China's military restructuring could make the People's Liberation Army (PLA) more efficient and versatile in tackling modern-day battlefield scenarios such as space and cyber warfare, said experts.
A separate command unit for the army - one of three new military units set up on Thursday - will help the PLA to be a more balanced military and also pave the way for a joint operational command structure that would prove crucial in battles, they added.
Beijing-based military expert Wang Xiangsui told The Sunday Times that the PLA had comprised almost entirely of land-based troops, due to its past as the revolutionary Red Army and the anti-Japanese Eighth Route Army.
Even after the navy and air force were set up shortly after the Communist Party won the civil war in 1949, the army has remained as the military's cornerstone till today, he added. Until now, the army did not have its own command unit, unlike the navy and the air force, and was managed indirectly by the military's nerve centre, the General Staff Department (GSD).
"The change means the army, navy and air force will be equally represented... The army was like a father to the navy and air force. Now all three are like brothers," Mr Wang said. "It reflects a move from an army-centric PLA to a more balanced, modern military."
Hong Kong-based military commentator Liang Guoliang said the revamp was necessary as the army may not always play a dominant role in modern-day battles. "In some battles, the army may have to play a supporting role to the navy or the air force. Setting up a separate army command will allow it to train and devise strategies for scenarios in which it plays a dominant role or a supporting role," he said.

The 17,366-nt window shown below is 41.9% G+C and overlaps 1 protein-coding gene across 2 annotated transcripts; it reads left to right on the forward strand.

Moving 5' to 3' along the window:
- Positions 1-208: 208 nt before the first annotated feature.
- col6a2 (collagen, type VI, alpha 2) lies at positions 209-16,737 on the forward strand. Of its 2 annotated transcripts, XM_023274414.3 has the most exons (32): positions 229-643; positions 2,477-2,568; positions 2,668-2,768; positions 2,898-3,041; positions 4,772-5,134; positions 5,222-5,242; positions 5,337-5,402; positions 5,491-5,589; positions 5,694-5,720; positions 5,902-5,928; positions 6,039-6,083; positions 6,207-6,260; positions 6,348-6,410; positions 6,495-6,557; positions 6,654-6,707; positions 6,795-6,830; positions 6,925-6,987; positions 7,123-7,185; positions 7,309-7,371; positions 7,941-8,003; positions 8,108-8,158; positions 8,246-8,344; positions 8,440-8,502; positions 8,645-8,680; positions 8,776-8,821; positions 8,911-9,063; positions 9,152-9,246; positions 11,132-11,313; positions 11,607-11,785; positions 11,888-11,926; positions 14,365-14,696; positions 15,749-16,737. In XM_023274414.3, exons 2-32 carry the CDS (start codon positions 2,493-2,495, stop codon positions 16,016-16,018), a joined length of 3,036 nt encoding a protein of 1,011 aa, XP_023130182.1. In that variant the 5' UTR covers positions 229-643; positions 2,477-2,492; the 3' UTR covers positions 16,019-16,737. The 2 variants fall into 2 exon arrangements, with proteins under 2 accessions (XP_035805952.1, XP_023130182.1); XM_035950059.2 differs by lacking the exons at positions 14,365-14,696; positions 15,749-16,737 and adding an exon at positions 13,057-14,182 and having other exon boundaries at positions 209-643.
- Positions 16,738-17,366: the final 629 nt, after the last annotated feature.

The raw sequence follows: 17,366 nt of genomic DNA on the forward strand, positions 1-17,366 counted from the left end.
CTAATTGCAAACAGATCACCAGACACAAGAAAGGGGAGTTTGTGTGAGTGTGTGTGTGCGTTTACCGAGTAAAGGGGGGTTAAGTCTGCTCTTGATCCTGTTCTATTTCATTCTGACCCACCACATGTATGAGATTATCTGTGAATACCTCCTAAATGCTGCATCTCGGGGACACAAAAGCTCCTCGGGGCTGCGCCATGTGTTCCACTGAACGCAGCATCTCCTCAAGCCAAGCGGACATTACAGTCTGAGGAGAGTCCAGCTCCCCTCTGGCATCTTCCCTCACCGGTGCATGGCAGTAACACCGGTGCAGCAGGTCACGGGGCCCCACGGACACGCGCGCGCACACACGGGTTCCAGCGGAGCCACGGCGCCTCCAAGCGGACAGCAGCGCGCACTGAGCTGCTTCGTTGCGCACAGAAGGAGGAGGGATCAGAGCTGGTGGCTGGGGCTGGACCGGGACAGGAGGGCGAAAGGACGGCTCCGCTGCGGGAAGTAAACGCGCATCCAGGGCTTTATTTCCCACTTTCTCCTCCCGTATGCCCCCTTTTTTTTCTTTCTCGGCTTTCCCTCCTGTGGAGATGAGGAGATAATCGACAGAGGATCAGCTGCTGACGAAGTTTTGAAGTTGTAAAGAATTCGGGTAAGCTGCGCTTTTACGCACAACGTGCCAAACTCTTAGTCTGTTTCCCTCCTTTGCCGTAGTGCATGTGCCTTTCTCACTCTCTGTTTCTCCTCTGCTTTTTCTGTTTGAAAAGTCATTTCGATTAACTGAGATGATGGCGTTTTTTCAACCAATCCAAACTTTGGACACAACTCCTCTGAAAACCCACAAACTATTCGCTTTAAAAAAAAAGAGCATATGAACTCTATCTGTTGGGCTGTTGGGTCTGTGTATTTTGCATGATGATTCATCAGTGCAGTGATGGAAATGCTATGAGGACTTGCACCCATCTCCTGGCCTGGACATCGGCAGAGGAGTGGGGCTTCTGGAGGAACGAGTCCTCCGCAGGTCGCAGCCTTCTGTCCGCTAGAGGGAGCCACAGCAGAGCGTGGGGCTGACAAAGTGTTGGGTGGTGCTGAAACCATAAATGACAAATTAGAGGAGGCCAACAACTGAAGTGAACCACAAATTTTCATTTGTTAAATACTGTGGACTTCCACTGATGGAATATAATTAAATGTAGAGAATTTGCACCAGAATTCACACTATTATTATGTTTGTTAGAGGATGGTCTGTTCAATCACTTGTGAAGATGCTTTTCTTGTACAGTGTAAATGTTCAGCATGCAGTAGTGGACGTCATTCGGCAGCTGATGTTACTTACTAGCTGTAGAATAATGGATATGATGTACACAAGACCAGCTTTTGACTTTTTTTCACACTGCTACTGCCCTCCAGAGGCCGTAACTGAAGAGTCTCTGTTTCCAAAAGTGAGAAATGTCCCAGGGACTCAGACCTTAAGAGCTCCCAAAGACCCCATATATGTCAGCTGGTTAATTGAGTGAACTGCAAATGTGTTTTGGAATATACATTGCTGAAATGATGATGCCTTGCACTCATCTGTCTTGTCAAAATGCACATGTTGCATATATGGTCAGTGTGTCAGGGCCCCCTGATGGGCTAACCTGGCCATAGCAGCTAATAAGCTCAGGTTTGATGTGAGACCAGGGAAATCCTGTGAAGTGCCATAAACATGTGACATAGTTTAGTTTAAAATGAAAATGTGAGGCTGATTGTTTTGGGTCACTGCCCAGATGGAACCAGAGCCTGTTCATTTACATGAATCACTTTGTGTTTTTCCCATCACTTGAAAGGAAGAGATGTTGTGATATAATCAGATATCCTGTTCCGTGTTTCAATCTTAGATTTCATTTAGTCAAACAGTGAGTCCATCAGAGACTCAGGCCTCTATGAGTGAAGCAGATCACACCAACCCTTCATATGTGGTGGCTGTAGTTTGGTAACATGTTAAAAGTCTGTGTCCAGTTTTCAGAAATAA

PLA expert Arthur Ding of the Taipei-based Chinese Council of Advanced Policy Studies said a new army command is also pivotal to President Xi Jinping's effort to transform the GSD into a unified command of all military services, like the Joint Chiefs of Staff of the United States armed forces.
"Developing a newly unified command of joint operation type for GSD is a daunting job, and setting up the army command can help GSD to accomplish this goal. In brief, removing the function of developing a ground force will allow GSD to concentrate on the goal."
Under the revamp, China will also set up a new structure that gives the Central Military Commission (CMC) command over the PLA and the People's Armed Police, the paramilitary police force .
Mr Liang also said the new Strategic Support Force, which is set to focus on kinetic, electronic and cyber warfare, could prove a valuable tool in neutralising enemy threats such as satellite and electronic networks - without the need to fire a single shot.
The third new unit - the "Rocket Force" - will likely take charge of space warfare on top of controlling the country's nuclear missile arsenal. Observers say the new unit could see the PLA deploying more aircraft-launched anti-satellite weapons, laser-armed low earth orbit combat platforms, low earth orbit bombers and dual-use civilian military space shuttles.
The nationalistic Global Times wrote in an op-ed yesterday that China needed a stronger army so that it could undertake greater global responsibility. A strong military can help China in its competition with the US for influence and support among other countries, it added.
"If China has a big gap with the US in terms of military prowess, this will affect its international position and other countries' attitude towards China," it wrote. "With a strong army, China can be more politically appealing, influential and persuasive, and it will make it easier to network. As we gain more trust from other countries, many of them will no longer be dependent on the US for security and on China for economic benefits."